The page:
'I can't,' said Redworth, 'I have to see a lady, whose affairs I have been attending to in the City; and I 'm engaged for the evening. You perceive, my good fellow,' he resumed, as they rolled along, 'this is a delicate business. You have to consider your wife. Mrs. Warwick's, name won't come up, but another woman's will.'

'I meet Wroxeter at a gambling-house he frequents, and publicly call him cheat--slap his face, if need be.'

'Sure to!' repeated Redworth. 'No stupid pretext will quash the woman's name. Now, such a thing as a duel would give pain enough.'

'Of course; I understand,' Sir Lukin nodded his clear comprehension. 'But what is it you advise, to trounce the scoundrel, and silence him?'

'Leave it to me for a day. Let me have your word that you won't take a step: positively--neither you nor Colonel Hartswood. I'll see you by appointment at your Club.' Redworth looked up over the chimneys. 'We 're going to have a storm and a gale, I can tell you.'

'Gale and storm!' cried Sir Lukin; 'what has that got to do with it?'

'Think of something else for, a time.'

'And that brute of a woman--deuced handsome she is!--if you care for fair women, Redworth:--she's a Venus, jumped slap out of the waves, and the Devil for sire--that you learn: running about, sowing her lies. She's a yellow witch. Oh! but she's a shameless minx. And a black-leg cur like Wroxeter! Any woman intimate with a fellow like that, stamps herself. I loathe her. Sort of woman who swears in the morning you're the only man on earth; and next day--that evening-engaged!--fee to Polly Hopkins--and it's a gentleman, a nobleman, my lord!--been going on behind your back half the season!--and she isn't hissed when she abuses a lady, a saint in comparison! You know the world, old fellow:--Brighton, Richmond, visits to a friend as deep in the bog. How Fryar-Gunnett--a man, after all--can stand it! And drives of an afternoon for an airing-by heaven! You're out of that mess, Redworth: not much taste for the sex; and you're right, you're lucky. Upon my word, the corruption of society in the present day is awful; it's appalling.--I rattled at her: and oh! dear me, perks on her hind heels and defies me to prove: and she's no pretender, but hopes she's as good as any of my "chaste Dianas." My dear old friend, it's when you come upon women of that kind you have a sickener. And I'm bound by the best there is in a man-honour, gratitude, all the' list--to defend Diana Warwick.'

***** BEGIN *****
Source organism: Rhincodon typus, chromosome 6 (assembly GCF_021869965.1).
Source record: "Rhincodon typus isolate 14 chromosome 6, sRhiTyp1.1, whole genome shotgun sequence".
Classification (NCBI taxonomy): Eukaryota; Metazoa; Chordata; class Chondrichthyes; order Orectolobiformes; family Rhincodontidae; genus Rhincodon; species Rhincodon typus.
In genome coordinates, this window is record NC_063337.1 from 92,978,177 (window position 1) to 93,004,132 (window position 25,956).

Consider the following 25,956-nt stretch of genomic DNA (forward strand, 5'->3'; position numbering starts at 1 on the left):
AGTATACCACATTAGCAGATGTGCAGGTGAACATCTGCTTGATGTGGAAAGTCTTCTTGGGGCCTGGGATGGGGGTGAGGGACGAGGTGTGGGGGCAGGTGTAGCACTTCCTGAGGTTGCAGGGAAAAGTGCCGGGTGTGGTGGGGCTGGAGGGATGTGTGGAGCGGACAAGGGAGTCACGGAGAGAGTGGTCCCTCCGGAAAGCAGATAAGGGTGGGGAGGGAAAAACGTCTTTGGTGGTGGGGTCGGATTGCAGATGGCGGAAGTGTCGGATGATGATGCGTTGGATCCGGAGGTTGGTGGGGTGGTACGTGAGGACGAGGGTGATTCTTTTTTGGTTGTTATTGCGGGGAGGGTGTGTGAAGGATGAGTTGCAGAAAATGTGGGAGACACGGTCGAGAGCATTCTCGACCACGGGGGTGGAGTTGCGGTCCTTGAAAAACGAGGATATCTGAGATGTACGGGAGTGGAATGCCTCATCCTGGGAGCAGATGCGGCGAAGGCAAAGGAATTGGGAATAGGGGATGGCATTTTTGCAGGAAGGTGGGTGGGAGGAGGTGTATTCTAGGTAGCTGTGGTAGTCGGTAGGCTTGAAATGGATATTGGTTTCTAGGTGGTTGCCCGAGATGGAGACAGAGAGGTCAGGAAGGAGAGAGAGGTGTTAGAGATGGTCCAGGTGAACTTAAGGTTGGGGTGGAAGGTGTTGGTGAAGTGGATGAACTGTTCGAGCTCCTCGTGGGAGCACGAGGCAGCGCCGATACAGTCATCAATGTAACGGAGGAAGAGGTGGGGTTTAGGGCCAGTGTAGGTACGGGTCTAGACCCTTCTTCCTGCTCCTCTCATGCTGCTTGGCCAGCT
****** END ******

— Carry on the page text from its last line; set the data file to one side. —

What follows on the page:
'So, you see, for your wife's sake, your name can't be hung on a woman of that kind,' said Redworth. 'I'll call here the day after to-morrow at three P.M.'

Sir Lukin descended and vainly pressed Redworth to run up into his Club for refreshment. Said he roguishly:

'Who 's the lady?'

The tone threw Redworth on his frankness.

'The lady I 've been doing business for in the City, is Miss Paynham.'

'I saw her once at Copsley; good-looking. Cleverish?'

'She has ability.'

Entering his Club, Sir Lukin was accosted in the reading-room by a cavalry officer, a Colonel Launay, an old Harrovian, who stood at the window and asked him whether it was not Tom Redworth in the cab. Another, of the same School, standing squared before a sheet of one of the evening newspapers, heard the name and joined them, saying: 'Tom Redworth is going to be married, some fellow told me.'

'He'll make a deuced good husband to any woman--if it's true,' said Sir Lukin, with Miss Paynham ringing in his head. 'He's a cold-blooded old boy, and likes women for their intellects.'

Colonel Launay hummed in meditative emphasis. He stared at vacancy with a tranced eye, and turning a similar gaze on Sir Lukin, as if through him, burst out: 'Oh, by George, I say, what a hugging that woman 'll get!'

The cocking of ears and queries of Sir Lukin put him to the test of his right to the remark; for it sounded of occult acquaintance with interesting subterranean facts; and there was a communication, in brief syllables and the dot language, crudely masculine. Immensely surprised, Sir Lukin exclaimed: 'Of course! when fellows live quietly and are careful of themselves. Ah! you may think you know a man for years, and you don't: you don't know more than an inch or two of him. Why, of course, Tom Redworth would be uxorious--the very man! And tell us what has become of the Firefly now? One never sees her. Didn't complain?'